January 1, 2022, was a big day for bitey bois as Hawaii made the commendable move to ban shark fishing, making it the first US state to do so. The bill enforcing the ban was passed by the 2021 State Legislature and renders the capture, entanglement, and killing of a shark as punishable by law. The paperwork in favor of our finned friends is Act 51 (House Bill 553) and it applies to all shark species found in Hawaiian waters.
While there are still some details to be ironed out with the Department of Land and Natural Resources (DLNR) who oversee incidents involving sharks and humans, the step is a positive one towards protecting both native wildlife and cultural practices.
“Our Department is well aware of how important sharks are to maintain healthy marine ecosystems,” said Division of Aquatic Resources Administrator Brian Neilson in a statement. “And we recognize their importance for native Hawaiian cultural practices and beliefs.”
As apex predators, sharks are considered “keystone species” as their top predator credentials mean they have a highly significant influence on the balance of a marine ecosystem. Their removal from that ecosystem can see seismic changes in the balance of prey and predators which can lead to harmful population booms and a depletion in natural resources.
Sharks also have a strong influence over the culture of Hawaii, where long held practices have sought to protect and honor sharks. According to the National Wildlife Federation, sharks are identified as ‘aumakua, ancestral family deities, in Hawaii, and kahu manō – shark guardians – would protect them in return for bountiful resources.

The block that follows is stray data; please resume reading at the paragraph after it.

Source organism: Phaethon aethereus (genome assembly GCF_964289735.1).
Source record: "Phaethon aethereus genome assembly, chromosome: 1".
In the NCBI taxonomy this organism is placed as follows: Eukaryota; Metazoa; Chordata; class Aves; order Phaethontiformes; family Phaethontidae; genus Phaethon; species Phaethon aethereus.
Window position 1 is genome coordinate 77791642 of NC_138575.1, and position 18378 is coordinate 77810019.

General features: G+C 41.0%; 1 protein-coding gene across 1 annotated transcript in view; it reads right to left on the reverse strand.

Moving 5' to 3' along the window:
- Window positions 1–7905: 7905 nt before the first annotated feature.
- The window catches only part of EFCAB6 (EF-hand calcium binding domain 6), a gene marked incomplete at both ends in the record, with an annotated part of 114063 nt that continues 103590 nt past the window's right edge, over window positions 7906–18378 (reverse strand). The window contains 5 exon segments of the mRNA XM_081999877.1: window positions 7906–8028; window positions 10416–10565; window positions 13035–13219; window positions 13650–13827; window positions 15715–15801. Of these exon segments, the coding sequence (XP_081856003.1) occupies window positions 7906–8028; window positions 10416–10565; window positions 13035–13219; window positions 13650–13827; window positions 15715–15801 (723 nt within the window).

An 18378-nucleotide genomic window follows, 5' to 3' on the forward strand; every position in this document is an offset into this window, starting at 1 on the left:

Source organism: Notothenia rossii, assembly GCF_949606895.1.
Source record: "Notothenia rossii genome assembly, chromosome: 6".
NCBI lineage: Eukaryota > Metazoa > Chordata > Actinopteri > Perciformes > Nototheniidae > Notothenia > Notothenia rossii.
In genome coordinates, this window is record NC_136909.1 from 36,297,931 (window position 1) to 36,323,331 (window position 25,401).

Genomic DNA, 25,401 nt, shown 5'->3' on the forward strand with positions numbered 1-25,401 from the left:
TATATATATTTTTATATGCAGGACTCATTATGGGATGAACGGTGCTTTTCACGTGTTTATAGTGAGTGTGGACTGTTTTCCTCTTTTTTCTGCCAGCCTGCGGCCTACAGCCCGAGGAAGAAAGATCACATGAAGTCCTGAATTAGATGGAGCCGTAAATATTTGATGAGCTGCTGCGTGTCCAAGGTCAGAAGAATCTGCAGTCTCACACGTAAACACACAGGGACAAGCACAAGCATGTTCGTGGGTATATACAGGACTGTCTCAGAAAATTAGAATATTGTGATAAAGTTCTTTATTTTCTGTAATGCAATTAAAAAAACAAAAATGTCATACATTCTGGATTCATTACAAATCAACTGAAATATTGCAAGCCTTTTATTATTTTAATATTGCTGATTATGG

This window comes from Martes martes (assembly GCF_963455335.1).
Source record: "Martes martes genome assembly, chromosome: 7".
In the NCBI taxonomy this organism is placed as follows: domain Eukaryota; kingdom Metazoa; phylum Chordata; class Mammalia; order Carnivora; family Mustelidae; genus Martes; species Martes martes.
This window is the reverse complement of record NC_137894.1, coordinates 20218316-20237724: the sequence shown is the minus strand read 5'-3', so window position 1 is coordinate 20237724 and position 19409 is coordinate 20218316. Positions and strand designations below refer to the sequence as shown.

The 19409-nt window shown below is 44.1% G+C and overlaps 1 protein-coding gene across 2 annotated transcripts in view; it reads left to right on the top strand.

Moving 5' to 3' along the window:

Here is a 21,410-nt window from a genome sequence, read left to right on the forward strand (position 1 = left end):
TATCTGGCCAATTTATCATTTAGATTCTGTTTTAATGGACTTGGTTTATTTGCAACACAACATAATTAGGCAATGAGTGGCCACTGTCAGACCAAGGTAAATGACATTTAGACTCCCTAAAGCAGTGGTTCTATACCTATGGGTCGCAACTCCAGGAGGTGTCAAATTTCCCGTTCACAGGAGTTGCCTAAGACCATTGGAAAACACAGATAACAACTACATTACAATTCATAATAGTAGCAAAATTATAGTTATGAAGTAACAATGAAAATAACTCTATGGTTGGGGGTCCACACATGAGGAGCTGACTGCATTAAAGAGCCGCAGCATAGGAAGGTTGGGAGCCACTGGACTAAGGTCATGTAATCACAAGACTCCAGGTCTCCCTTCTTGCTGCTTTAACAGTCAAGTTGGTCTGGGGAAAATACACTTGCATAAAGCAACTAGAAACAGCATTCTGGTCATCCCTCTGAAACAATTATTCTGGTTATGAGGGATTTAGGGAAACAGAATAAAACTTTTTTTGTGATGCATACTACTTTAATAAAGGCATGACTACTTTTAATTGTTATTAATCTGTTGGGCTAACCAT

The new law will revitalize Hawaii’s culture of caring for sharks in restoring their protected status by outlawing the purposeful capture, entanglement, and killing of sharks for reasons outside of personal protection. The DLNR will, however, retain its power to supply special activity permits, and authorize shark fishing when it pertains to public safety.
2022 may hold further good news for sharks, as the DLNR are considering setting restrictions in place for fishing gear such as gill nets in areas that are known to be home to shark nurseries.
Anyone who should accidentally catch a shark is advised by the DLNR to avoid bringing it onboard and instead cut the line as close to its mouth as is safely possible. Failure to do so, and the purposeful capture, entanglement, or killing of a shark, will result in fines ranging from $500 to $10,000 for each shark harmed.
You can find out further details about Act 51 (House Bill 553) here.